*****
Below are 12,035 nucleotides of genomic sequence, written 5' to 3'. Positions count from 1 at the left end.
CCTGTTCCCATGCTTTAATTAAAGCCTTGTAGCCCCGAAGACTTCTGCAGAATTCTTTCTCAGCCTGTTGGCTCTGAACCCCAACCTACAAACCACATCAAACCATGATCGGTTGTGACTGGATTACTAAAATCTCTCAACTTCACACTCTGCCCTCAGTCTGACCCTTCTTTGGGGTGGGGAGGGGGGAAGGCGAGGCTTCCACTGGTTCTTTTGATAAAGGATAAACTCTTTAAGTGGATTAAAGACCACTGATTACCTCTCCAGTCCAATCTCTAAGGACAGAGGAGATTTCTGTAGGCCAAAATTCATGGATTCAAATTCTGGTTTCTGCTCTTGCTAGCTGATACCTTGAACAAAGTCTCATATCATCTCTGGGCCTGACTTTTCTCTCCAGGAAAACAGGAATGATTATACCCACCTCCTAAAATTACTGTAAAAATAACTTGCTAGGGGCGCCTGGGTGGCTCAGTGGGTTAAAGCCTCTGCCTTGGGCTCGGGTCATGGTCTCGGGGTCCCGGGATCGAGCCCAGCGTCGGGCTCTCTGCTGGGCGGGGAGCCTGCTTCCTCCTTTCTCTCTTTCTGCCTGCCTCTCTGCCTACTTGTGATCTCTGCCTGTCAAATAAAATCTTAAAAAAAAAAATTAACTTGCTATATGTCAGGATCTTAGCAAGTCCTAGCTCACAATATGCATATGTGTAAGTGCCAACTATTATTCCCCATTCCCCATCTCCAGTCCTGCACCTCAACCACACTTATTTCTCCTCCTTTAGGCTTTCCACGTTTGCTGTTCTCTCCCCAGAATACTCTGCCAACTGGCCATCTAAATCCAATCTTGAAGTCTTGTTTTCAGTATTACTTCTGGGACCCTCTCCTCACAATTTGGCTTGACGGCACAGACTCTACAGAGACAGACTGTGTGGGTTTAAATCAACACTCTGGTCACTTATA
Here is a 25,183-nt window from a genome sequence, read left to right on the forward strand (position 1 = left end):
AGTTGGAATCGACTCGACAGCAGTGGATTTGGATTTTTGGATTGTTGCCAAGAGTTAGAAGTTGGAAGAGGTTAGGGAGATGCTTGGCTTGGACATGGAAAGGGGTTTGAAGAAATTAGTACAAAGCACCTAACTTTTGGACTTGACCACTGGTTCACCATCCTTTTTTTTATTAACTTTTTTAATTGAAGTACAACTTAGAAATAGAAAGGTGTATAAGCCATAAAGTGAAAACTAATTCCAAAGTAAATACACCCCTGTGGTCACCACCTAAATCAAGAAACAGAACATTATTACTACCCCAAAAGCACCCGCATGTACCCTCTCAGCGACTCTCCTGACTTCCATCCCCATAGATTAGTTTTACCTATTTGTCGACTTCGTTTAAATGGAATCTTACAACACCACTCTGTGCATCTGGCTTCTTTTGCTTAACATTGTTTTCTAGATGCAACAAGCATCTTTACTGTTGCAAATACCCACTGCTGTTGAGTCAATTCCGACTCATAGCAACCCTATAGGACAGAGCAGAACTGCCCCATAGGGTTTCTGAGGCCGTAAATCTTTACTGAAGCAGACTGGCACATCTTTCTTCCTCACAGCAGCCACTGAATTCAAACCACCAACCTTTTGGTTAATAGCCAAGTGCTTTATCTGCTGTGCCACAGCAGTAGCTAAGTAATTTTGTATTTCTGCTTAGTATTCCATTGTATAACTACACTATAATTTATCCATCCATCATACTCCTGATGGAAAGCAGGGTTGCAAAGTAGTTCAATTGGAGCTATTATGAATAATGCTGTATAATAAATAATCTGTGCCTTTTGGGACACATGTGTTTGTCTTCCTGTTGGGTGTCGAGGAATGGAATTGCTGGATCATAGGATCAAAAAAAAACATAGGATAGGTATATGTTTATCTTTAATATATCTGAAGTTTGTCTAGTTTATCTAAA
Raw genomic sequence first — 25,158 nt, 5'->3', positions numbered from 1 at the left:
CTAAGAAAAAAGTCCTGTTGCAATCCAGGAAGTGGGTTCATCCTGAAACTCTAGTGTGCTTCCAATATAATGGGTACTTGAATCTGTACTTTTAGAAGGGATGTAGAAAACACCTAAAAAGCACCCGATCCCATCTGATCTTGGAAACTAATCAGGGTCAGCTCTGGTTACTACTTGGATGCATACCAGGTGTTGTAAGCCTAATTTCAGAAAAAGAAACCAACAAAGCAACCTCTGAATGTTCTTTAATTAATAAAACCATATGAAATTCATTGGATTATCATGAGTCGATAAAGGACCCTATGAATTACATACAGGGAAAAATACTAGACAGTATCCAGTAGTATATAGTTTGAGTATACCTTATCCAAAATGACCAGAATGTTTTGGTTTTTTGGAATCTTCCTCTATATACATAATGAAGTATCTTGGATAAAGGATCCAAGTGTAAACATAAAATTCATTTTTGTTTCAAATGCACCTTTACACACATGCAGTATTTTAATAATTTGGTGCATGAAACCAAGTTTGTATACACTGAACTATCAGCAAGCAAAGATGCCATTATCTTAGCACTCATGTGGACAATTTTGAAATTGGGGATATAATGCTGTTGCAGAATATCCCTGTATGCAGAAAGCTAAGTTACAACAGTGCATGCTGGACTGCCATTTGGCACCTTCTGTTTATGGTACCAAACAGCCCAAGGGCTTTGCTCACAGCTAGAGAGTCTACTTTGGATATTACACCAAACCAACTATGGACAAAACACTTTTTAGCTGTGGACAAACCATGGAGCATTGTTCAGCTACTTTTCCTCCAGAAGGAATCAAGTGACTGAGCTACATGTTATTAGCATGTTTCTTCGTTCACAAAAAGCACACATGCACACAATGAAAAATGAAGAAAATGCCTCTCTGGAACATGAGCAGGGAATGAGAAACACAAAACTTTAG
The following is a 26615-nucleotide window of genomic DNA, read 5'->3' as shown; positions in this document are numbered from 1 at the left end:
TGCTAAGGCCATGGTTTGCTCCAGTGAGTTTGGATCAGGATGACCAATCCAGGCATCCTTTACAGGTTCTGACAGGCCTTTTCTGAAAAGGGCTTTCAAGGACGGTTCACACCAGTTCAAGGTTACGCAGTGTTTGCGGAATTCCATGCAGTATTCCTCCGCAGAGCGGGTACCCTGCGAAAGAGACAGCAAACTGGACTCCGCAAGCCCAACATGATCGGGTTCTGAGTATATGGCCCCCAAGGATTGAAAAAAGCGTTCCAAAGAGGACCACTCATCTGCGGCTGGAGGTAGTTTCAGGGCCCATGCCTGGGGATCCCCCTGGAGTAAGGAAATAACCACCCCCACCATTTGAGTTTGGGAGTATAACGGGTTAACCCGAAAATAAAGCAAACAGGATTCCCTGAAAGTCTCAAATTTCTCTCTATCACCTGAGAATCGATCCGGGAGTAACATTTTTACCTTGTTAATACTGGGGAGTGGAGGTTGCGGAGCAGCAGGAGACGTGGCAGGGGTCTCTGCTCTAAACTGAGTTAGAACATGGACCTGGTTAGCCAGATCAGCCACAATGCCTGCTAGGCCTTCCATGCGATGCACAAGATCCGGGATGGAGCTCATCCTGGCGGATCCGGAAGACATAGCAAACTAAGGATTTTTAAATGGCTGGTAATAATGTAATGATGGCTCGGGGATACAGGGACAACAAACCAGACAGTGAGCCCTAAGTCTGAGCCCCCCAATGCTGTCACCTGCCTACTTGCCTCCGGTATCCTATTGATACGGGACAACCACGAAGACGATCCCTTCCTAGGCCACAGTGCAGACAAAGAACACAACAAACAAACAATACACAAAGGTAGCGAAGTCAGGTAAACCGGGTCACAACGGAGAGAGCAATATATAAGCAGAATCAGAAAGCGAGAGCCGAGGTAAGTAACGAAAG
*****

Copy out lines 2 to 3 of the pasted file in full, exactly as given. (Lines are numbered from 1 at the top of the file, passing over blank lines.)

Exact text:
CCTGTTCCCATGCTTTAATTAAAGCCTTGTAGCCCCGAAGACTTCTGCAGAATTCTTTCTCAGCCTGTTGGCTCTGAACCCCAACCTACAAACCACATCAAACCATGATCGGTTGTGACTGGATTACTAAAATCTCTCAACTTCACACTCTGCCCTCAGTCTGACCCTTCTTTGGGGTGGGGAGGGGGGAAGGCGAGGCTTCCACTGGTTCTTTTGATAAAGGATAAACTCTTTAAGTGGATTAAAGACCACTGATTACCTCTCCAGTCCAATCTCTAAGGACAGAGGAGATTTCTGTAGGCCAAAATTCATGGATTCAAATTCTGGTTTCTGCTCTTGCTAGCTGATACCTTGAACAAAGTCTCATATCATCTCTGGGCCTGACTTTTCTCTCCAGGAAAACAGGAATGATTATACCCACCTCCTAAAATTACTGTAAAAATAACTTGCTAGGGGCGCCTGGGTGGCTCAGTGGGTTAAAGCCTCTGCCTTGGGCTCGGGTCATGGTCTCGGGGTCCCGGGATCGAGCCCAGCGTCGGGCTCTCTGCTGGGCGGGGAGCCTGCTTCCTCCTTTCTCTCTTTCTGCCTGCCTCTCTGCCTACTTGTGATCTCTGCCTGTCAAATAAAATCTTAAAAAAAAAAATTAACTTGCTATATGTCAGGATCTTAGCAAGTCCTAGCTCACAATATGCATATGTGTAAGTGCCAACTATTATTCCCCATTCCCCATCTCCAGTCCTGCACCTCAACCACACTTATTTCTCCTCCTTTAGGCTTTCCACGTTTGCTGTTCTCTCCCCAGAATACTCTGCCAACTGGCCATCTAAATCCAATCTTGAAGTCTTGTTTTCAGTATTACTTCTGGGACCCTCTCCTCACAATTTGGCTTGACGGCACAGACTCTACAGAGACAGACTGTGTGGGTTTAAATCAACACTCTGGTCACTTATA
Here is a 25,183-nt window from a genome sequence, read left to right on the forward strand (position 1 = left end):